Avedon shot 6x6 as well...a LOT. My favorite of his work was done with a TLR.
    Dear One. You missed the line about he "has" to do it. College is like that. There are good sides and bad sides to this sort of thing. It makes you expand your vision, it's a real PITB if you are not into it at all. Just ask me about studio shooting. I find noothing more boring in the entire world than placing lamps and getting perspective on a kaluha bottle correct. I did need to do it to get out of school though. You suck it in and do the work.

    as to the OP, practice, practice, practice. See how you can expand your smaller format work vision into an 8x10 paradigm. Avadon is a good place to start, even if that isn't my cuppa tea.

    tim in san jose
    Last edited by k_jupiter; 01-11-2009 at 04:07 PM. Click to view previous post history. Reason: speling of corse
    Where ever you are, there you be.

  4. #14
    2F/2F's Avatar
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    Quote Originally Posted by k_jupiter View Post
    Dear One. You missed the line about he "has" to do it. College is like that. There are good sides and bad sides to this sort of thing. It makes you expand your vision, it's a real PITB if you are not into it at all. Just ask me about studio shooting. I find noothing more boring in the entire world than placing lamps and getting perspective on a kaluha bottle correct. I did need to do it to get out of school though. You suck it in and do the work.

    as to the OP, practice, practice, practice. See how you can expand your smaller format work vision into an 8x10 paradigm. Avadon is a good place to start, even if that isn't my cuppa tea.

    tim in san jose
    Of course he has to use the camera. What I am suggesting is to find what suits the format, rather then attempting to squeeze his current "work" into it, which can lead to using it unnecessarily, hence expense, frustration, etc. Then, "after the class", as I preempted everything I said with, he knows when to use it and when not, and if it works for him with what he likes to do now. In other words, don't let no stinkin' required class change you "just because" of what people in it say.

    The aesthetic part of my answer was simply to refer the OP to Ian Grant's post; especially his first sentence. I could not add anything much to that! I was just sort of grumbling on the fine art world's large format arrogance that I am constantly running into in classes.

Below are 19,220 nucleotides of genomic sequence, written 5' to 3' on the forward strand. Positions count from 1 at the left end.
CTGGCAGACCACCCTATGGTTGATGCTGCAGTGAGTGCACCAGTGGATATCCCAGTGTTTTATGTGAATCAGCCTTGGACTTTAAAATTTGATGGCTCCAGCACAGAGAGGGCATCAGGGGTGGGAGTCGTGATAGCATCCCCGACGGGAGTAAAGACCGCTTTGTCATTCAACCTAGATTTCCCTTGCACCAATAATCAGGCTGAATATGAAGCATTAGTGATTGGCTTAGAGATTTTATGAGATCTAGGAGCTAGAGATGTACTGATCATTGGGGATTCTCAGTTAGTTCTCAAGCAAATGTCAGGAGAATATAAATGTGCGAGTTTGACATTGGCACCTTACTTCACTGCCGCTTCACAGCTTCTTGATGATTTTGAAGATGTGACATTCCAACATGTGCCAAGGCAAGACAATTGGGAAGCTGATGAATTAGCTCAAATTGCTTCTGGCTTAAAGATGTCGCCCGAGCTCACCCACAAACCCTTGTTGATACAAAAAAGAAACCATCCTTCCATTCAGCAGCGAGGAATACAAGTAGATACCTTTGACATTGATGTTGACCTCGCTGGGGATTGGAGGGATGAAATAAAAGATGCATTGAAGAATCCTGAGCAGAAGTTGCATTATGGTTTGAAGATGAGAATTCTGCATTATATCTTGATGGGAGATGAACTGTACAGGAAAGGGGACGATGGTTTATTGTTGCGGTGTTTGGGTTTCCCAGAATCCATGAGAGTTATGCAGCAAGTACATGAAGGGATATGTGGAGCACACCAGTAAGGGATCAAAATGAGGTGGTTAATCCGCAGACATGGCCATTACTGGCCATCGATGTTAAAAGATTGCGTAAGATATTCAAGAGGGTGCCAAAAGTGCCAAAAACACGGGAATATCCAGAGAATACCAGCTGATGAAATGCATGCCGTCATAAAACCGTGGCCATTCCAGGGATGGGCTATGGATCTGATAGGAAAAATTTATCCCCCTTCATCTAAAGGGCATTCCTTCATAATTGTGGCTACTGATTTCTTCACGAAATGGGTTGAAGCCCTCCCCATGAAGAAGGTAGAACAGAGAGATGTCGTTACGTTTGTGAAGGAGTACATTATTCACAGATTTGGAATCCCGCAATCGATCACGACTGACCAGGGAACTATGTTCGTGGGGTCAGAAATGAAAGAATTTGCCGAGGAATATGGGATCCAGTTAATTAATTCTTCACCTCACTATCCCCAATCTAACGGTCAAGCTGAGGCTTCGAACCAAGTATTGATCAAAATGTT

Maybe the OP can do a nice still life of a turd in a punch bowl and turn that in.
    Last edited by 2F/2F; 01-11-2009 at 04:26 PM. Click to view previous post history.
    2F/2F

    "Truth and love are my law and worship. Form and conscience are my manifestation and guide. Nature and peace are my shelter and companions. Order is my attitude. Beauty and perfection are my attack."

    - Rob Tyner (1944 - 1991)

  5. #15
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    The 8x10 will force you to visualize.

    After you make a few exposures just to "see what will develop", you will realize you need to know what the photograph will look like before you take the picture. After you learn to visualize, you will still throw negatives away for all the same reasons you do now, you'll just throw away fewer because you will learn not to take the "bad" ones.

    John

  6. #16

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    Quote Originally Posted by aatonpanavision View Post
    I'm mainly a people/advertising style photographer, similar in vein to this kind of stuff:
    http://img216.imageshack.us/img216/7...rrie1231ge.jpg

    however this semester at my college I have to take an LF class and use an 8x10 camera.

    My concern is that 8x10, suits a much different style and aesthetic than I'm used to. And thinking about the ultra sharp clarity of LF it seems you'd have to have a different approach to fashion photography, like it'd be more about the clarity and focus of the image rather than the shapes.